They ordered the mahi tacos and happy hour beers. Neither said much, content to sit side-by-side, relaxing in their anonymity and the stillness. Sweat from their glasses pooled on the table, soaking their coasters as they ate. She smiled at the child who walked by waving the crayons she’d secured from the waiter. He ordered another beer.

After a while, he leaned back against the bench. She sat back too and leaned into him, feeling the softness of his shirt sleeve and the warmth of his arm under it.  She felt him exhale.

She began to keep count. For every sailboat that went out, another came in.

 

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Self fulfilling prophecies

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We imagine the worst to protect ourselves. Because it helps if pain comes from us rather than someone else. Because it hurts less if we acknowledge it personally, bowing our heads slightly as it comes closer, holding still until it passes. We hurt ourselves first because there is satisfaction in jerking the opportunity away from others.

Sometimes this feels smart. By anticipating the worst, we can lessen disappointment, neutralize surprise, and reduce the impact of a sting or a direct punch. We are wise in our understanding that life has its ups, but it has more downs. Recognizing the potential for failure keeps us from feeling the full impact of slamming into the wall.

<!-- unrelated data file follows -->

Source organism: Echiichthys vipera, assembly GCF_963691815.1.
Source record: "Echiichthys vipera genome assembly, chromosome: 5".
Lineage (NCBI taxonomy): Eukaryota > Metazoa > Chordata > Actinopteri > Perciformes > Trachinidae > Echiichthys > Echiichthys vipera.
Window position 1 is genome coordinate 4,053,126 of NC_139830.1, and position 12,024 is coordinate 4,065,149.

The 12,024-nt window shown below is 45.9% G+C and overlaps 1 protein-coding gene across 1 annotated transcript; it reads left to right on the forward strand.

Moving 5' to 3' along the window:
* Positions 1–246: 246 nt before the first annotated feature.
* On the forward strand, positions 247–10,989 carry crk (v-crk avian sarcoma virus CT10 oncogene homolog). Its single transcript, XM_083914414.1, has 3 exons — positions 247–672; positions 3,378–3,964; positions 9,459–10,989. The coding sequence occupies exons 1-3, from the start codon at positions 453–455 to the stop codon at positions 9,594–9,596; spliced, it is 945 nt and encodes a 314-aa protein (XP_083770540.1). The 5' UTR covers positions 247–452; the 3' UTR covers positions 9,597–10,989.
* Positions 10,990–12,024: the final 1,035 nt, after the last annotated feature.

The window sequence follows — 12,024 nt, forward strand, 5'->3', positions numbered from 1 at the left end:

We are good at this, expecting people to reject us. We excel at anticipating their disappointment, and at predicting the point at which someone will give up and simply walk away. We call this intuition. We call it foresight. What we often overlook is a self fulfilling prophecy.

What if all the energy we spend imagining the worst outcomes were spent instead on imagining the best? What is the point of imagination if we aren’t using it to our advantage? Is it a naive view, too vulnerable a position, a fool’s folly to bet on success instead of failure, to conjure opportunity instead of a dead end, to envision someone accepting versus rejecting us?

Of course not. It’s just much harder.

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The tipping point

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Silence can be terrifying. The void opens and, though the span looks like something she can jump, the darkness below seems to be waiting. Breathing.